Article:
Jury *Just Can't Decide* Whether Basic Human Decency Is A Crime
Photo: No More Deaths on Twitter

In Tucson, Arizona, a jury deadlocked yesterday in the federal trial of Scott Warren, the humanitarian border volunteer accused of criminally giving food, water, and shelter to two Central American migrants who had illegally crossed the border. Federal prosecutors said that in helping the migrants, Warren had actually engaged in three felonies: two counts of "harboring" the men from law enforcement, and one count of conspiracy to transport them, although Warren hadn't actually taken them anywhere. If he'd been convicted, the maximum sentence could have been 20 years in federal prison.

But the jury informed US District Judge Raner C. Collins Monday that it was deadlocked, and after additional deliberations Tuesday, said they weren't likely to reach a verdict no matter how much time he gave them. Collins dismissed the jury and scheduled a status conference for July 2, when prosecutors will say whether they plan to retry the case. The jury, which reportedly had eight members voting not guilty and four guilty, left the federal courthouse without talking to reporters.

Warren was charged for his humanitarian spree after two migrants, Jose Sacaria Goday, from Honduras, and Kristian Perez Villanueva, from El Salvador, showed up in January 2018 at "The Barn," a desert base of operations for the nonprofit No More Deaths. Warren and other volunteers gave the men food and water and let them rest, because they were dehydrated and their feet were blistered after walking through a deadly stretch of the Sonoran Desert between Sonoyta, Mexico, and Ajo, Arizona. The feds argued the men weren't in any need of emergency help because -- and we are not making this up -- they took selfies on their phones during their stay at the Barn. Therefore, the only possible explanation for Warren's actions was that he was hiding the men from the Border Patrol, which had the property under surveillance at the time.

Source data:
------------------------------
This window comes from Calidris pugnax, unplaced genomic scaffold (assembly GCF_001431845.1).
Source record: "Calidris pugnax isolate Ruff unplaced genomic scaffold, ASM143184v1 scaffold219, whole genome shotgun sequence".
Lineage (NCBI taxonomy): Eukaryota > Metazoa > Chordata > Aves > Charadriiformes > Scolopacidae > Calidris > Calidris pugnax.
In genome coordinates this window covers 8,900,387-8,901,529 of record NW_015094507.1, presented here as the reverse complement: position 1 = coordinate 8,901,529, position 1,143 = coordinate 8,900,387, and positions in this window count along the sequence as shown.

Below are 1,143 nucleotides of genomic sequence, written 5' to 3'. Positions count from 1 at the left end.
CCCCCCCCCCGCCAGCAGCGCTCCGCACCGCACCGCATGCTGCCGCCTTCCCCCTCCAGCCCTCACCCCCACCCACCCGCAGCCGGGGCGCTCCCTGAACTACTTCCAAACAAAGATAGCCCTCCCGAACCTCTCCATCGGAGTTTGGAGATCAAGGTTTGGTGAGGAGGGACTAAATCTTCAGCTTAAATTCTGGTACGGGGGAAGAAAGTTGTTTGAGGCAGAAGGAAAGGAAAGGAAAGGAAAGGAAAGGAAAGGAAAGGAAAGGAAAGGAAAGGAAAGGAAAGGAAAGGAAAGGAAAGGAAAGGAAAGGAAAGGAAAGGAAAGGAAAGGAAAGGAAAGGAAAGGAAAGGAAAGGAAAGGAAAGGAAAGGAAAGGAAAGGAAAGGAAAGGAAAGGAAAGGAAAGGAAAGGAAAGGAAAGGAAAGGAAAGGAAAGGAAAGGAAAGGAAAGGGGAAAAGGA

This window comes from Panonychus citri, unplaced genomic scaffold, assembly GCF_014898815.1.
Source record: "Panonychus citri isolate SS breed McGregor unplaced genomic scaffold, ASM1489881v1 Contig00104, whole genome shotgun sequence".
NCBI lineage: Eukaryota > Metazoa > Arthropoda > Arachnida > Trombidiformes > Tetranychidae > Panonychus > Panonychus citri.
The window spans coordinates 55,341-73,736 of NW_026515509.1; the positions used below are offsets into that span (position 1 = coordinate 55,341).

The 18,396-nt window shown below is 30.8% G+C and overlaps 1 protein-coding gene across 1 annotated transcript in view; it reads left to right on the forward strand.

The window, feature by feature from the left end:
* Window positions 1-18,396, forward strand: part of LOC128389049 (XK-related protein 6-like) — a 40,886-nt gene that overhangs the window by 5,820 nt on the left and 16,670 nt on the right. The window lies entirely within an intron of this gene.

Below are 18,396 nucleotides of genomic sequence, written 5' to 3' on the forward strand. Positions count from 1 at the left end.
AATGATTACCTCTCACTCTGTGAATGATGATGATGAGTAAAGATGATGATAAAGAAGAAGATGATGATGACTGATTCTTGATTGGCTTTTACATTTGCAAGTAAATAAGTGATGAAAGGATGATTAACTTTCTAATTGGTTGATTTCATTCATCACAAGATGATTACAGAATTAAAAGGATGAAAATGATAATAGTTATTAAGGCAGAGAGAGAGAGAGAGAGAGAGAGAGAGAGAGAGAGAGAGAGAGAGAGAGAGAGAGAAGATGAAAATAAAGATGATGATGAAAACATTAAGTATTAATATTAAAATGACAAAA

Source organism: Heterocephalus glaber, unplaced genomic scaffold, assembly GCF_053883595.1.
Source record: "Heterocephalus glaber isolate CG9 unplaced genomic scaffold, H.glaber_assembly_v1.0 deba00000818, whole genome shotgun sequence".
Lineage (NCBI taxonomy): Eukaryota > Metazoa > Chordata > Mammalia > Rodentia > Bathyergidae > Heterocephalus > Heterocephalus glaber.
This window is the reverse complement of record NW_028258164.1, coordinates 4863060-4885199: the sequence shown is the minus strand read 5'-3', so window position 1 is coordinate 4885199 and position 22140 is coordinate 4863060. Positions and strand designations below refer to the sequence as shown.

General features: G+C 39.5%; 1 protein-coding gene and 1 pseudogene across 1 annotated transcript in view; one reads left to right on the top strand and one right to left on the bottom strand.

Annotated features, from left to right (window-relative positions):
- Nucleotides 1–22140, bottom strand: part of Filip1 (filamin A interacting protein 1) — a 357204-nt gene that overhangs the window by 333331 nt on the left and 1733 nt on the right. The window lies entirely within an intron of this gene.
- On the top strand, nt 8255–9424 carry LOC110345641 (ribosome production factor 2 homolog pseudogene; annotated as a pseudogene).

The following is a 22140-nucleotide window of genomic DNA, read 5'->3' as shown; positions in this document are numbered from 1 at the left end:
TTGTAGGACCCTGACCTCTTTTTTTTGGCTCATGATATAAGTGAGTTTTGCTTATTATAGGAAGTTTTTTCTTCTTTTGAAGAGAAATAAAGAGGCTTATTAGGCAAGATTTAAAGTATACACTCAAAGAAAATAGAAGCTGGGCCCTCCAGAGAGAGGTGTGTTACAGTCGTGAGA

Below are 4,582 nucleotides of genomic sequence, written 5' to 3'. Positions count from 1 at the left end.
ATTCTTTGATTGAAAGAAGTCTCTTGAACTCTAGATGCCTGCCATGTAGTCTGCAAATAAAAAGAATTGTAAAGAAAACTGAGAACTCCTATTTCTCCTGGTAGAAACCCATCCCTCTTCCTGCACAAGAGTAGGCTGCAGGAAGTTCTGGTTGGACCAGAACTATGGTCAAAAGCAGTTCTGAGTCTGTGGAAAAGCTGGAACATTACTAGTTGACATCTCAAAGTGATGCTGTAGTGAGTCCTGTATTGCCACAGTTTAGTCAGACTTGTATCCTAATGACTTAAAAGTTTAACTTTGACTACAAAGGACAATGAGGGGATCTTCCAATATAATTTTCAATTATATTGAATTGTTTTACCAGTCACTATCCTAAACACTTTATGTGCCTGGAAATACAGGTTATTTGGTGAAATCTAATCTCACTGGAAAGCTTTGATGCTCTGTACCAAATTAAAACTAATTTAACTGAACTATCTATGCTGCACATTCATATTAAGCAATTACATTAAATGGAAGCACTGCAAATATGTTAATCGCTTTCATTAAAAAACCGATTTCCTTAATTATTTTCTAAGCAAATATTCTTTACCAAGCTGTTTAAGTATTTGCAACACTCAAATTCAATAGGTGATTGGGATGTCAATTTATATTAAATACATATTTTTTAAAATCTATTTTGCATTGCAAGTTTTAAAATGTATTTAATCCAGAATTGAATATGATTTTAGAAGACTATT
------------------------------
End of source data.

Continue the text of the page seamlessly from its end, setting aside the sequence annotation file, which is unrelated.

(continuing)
The New York Timesnotes that the laws used against Warren had previously been "used mainly against smugglers who transport migrants for profit, and occasionally against employers who knowingly recruit undocumented workers." But Donald Trump wanted toughness on immigration, so now humanitarian groups are in prosecutors' sights.

The Times also explains where that "conspiracy" charge comes from. Perez testified In a videotaped deposition that after reaching a gas station outside Ajo,

a man offered to drive them to a place to rest. That place was the Barn, located in Ajo, a town of about 3,000 people some 32 miles north of the border.

That driver was identified by prosecutors and a Border Patrol agent as Irineo Mujica, a Mexican-American with dual citizenship who is a leader of the Pueblo Sin Fronteras, a group that has organized caravans from Central America to the United States and operates a shelter on the Mexican side of the border.

So obviously Warren was conspiring with Mujica, the notorious caravan-organizer. Small problem with that, though, as Arizona Daily Star columnist Tim Steller points out: The feds never offered any proof of a conspiracy beyond the fact that Mujica dropped Perez and Sacaria off at the Barn, which was closed and locked at the time. Warren testified he only found them there when he came by 40 minutes later. The feds never indicted Mujica or called him to testify, despite repeated assertions he was a co-conspirator.